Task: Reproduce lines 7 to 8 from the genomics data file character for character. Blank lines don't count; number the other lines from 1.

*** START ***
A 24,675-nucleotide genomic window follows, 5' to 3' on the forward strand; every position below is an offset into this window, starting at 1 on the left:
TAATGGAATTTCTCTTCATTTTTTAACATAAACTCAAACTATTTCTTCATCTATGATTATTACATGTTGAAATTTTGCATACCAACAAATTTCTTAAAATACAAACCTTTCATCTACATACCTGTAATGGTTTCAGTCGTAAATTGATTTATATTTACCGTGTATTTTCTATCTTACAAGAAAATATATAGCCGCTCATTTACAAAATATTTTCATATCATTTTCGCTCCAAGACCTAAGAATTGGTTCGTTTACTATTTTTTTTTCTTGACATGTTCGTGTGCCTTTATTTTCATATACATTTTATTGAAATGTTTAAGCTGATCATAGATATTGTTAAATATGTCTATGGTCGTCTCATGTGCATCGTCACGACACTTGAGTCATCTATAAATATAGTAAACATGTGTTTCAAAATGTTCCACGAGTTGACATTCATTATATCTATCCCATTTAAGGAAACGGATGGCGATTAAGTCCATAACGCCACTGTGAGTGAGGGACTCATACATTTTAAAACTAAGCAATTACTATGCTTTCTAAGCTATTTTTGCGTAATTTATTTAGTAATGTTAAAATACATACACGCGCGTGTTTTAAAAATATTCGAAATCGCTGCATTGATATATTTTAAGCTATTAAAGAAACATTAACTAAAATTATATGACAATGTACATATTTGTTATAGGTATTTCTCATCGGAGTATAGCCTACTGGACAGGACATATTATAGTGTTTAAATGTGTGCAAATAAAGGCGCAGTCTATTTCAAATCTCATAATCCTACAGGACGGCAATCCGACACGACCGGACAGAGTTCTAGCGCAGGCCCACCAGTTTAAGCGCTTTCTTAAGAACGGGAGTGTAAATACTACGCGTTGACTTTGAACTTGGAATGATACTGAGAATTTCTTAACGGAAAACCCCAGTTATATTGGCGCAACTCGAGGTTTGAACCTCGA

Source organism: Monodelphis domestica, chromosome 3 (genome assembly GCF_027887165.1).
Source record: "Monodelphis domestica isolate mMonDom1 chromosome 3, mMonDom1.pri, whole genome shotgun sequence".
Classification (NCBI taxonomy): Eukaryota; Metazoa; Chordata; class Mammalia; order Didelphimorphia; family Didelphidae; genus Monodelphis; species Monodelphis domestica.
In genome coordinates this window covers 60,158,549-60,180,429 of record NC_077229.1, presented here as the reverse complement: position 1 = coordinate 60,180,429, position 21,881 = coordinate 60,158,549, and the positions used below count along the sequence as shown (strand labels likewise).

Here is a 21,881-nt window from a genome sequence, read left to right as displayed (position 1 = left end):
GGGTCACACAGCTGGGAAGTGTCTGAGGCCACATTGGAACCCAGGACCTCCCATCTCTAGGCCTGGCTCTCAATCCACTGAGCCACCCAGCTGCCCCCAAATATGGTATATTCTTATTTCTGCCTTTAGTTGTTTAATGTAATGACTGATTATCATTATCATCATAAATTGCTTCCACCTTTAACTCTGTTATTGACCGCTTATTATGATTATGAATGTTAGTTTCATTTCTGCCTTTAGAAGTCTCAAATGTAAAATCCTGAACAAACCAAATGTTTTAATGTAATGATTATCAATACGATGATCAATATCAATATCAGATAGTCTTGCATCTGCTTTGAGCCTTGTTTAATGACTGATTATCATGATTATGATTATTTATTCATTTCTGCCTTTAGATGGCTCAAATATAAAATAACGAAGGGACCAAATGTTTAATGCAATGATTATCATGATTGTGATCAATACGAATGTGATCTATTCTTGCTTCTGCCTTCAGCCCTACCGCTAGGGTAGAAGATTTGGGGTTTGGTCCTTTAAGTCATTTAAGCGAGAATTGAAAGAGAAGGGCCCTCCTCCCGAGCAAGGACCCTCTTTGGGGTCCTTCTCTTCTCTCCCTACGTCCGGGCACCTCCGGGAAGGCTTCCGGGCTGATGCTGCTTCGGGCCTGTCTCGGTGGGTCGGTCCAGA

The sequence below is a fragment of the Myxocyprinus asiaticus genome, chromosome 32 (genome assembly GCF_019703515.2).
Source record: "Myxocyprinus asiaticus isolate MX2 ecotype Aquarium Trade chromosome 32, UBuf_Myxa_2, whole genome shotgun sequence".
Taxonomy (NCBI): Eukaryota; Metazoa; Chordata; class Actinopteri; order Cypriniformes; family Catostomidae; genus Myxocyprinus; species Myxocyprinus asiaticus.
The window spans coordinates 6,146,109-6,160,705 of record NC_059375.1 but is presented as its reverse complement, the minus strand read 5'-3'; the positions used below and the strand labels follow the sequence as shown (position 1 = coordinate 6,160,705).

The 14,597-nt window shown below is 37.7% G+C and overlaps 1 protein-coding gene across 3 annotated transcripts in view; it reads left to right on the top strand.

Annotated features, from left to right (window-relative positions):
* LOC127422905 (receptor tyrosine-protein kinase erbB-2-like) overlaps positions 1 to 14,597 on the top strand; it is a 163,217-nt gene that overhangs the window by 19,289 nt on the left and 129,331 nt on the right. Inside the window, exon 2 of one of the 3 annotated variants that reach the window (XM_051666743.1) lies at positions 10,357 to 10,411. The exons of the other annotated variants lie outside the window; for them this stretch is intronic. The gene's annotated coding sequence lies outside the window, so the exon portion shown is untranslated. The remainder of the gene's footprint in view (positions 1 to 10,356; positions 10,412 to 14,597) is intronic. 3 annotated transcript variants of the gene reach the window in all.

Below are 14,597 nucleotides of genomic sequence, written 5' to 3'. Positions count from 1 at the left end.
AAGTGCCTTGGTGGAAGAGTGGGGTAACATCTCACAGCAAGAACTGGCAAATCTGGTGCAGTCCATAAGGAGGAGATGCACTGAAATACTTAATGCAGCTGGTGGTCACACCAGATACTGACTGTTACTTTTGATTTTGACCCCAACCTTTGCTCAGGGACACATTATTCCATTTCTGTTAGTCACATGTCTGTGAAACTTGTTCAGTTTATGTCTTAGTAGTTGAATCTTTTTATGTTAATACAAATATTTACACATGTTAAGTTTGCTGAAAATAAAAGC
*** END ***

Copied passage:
Here is a 21,881-nt window from a genome sequence, read left to right as displayed (position 1 = left end):
GGGTCACACAGCTGGGAAGTGTCTGAGGCCACATTGGAACCCAGGACCTCCCATCTCTAGGCCTGGCTCTCAATCCACTGAGCCACCCAGCTGCCCCCAAATATGGTATATTCTTATTTCTGCCTTTAGTTGTTTAATGTAATGACTGATTATCATTATCATCATAAATTGCTTCCACCTTTAACTCTGTTATTGACCGCTTATTATGATTATGAATGTTAGTTTCATTTCTGCCTTTAGAAGTCTCAAATGTAAAATCCTGAACAAACCAAATGTTTTAATGTAATGATTATCAATACGATGATCAATATCAATATCAGATAGTCTTGCATCTGCTTTGAGCCTTGTTTAATGACTGATTATCATGATTATGATTATTTATTCATTTCTGCCTTTAGATGGCTCAAATATAAAATAACGAAGGGACCAAATGTTTAATGCAATGATTATCATGATTGTGATCAATACGAATGTGATCTATTCTTGCTTCTGCCTTCAGCCCTACCGCTAGGGTAGAAGATTTGGGGTTTGGTCCTTTAAGTCATTTAAGCGAGAATTGAAAGAGAAGGGCCCTCCTCCCGAGCAAGGACCCTCTTTGGGGTCCTTCTCTTCTCTCCCTACGTCCGGGCACCTCCGGGAAGGCTTCCGGGCTGATGCTGCTTCGGGCCTGTCTCGGTGGGTCGGTCCAGA